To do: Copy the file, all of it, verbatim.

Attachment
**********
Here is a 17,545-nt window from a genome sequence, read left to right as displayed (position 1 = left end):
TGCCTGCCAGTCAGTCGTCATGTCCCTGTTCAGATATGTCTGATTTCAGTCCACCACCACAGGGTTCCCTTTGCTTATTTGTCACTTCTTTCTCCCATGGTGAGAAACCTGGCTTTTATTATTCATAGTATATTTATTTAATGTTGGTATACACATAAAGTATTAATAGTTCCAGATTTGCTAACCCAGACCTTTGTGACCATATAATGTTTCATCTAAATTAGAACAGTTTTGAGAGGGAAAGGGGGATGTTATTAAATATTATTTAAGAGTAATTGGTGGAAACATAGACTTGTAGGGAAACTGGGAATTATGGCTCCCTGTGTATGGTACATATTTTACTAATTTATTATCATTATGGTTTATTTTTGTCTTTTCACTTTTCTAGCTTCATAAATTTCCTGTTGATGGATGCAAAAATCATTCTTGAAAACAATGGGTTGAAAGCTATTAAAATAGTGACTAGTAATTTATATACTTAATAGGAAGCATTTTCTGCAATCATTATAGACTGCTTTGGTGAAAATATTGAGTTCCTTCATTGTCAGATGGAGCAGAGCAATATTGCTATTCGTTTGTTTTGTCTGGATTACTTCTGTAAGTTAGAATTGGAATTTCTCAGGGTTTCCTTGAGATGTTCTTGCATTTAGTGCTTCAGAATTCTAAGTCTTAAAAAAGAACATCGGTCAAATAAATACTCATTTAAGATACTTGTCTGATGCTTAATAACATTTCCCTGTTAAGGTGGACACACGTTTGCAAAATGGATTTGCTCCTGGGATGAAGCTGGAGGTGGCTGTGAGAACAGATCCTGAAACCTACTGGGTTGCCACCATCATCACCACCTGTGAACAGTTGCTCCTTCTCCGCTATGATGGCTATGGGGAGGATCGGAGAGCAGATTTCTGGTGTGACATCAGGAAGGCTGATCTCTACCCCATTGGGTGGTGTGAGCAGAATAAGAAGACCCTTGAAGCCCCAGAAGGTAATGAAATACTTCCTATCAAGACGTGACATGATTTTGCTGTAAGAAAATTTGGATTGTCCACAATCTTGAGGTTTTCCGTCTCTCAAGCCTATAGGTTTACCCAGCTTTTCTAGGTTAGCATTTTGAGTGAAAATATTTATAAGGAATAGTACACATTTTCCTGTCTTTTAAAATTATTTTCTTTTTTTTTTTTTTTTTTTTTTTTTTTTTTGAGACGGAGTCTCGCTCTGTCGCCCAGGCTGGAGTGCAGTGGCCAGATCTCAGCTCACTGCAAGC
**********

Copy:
Here is a 17,545-nt window from a genome sequence, read left to right as displayed (position 1 = left end):
TGCCTGCCAGTCAGTCGTCATGTCCCTGTTCAGATATGTCTGATTTCAGTCCACCACCACAGGGTTCCCTTTGCTTATTTGTCACTTCTTTCTCCCATGGTGAGAAACCTGGCTTTTATTATTCATAGTATATTTATTTAATGTTGGTATACACATAAAGTATTAATAGTTCCAGATTTGCTAACCCAGACCTTTGTGACCATATAATGTTTCATCTAAATTAGAACAGTTTTGAGAGGGAAAGGGGGATGTTATTAAATATTATTTAAGAGTAATTGGTGGAAACATAGACTTGTAGGGAAACTGGGAATTATGGCTCCCTGTGTATGGTACATATTTTACTAATTTATTATCATTATGGTTTATTTTTGTCTTTTCACTTTTCTAGCTTCATAAATTTCCTGTTGATGGATGCAAAAATCATTCTTGAAAACAATGGGTTGAAAGCTATTAAAATAGTGACTAGTAATTTATATACTTAATAGGAAGCATTTTCTGCAATCATTATAGACTGCTTTGGTGAAAATATTGAGTTCCTTCATTGTCAGATGGAGCAGAGCAATATTGCTATTCGTTTGTTTTGTCTGGATTACTTCTGTAAGTTAGAATTGGAATTTCTCAGGGTTTCCTTGAGATGTTCTTGCATTTAGTGCTTCAGAATTCTAAGTCTTAAAAAAGAACATCGGTCAAATAAATACTCATTTAAGATACTTGTCTGATGCTTAATAACATTTCCCTGTTAAGGTGGACACACGTTTGCAAAATGGATTTGCTCCTGGGATGAAGCTGGAGGTGGCTGTGAGAACAGATCCTGAAACCTACTGGGTTGCCACCATCATCACCACCTGTGAACAGTTGCTCCTTCTCCGCTATGATGGCTATGGGGAGGATCGGAGAGCAGATTTCTGGTGTGACATCAGGAAGGCTGATCTCTACCCCATTGGGTGGTGTGAGCAGAATAAGAAGACCCTTGAAGCCCCAGAAGGTAATGAAATACTTCCTATCAAGACGTGACATGATTTTGCTGTAAGAAAATTTGGATTGTCCACAATCTTGAGGTTTTCCGTCTCTCAAGCCTATAGGTTTACCCAGCTTTTCTAGGTTAGCATTTTGAGTGAAAATATTTATAAGGAATAGTACACATTTTCCTGTCTTTTAAAATTATTTTCTTTTTTTTTTTTTTTTTTTTTTTTTTTTTTGAGACGGAGTCTCGCTCTGTCGCCCAGGCTGGAGTGCAGTGGCCAGATCTCAGCTCACTGCAAGC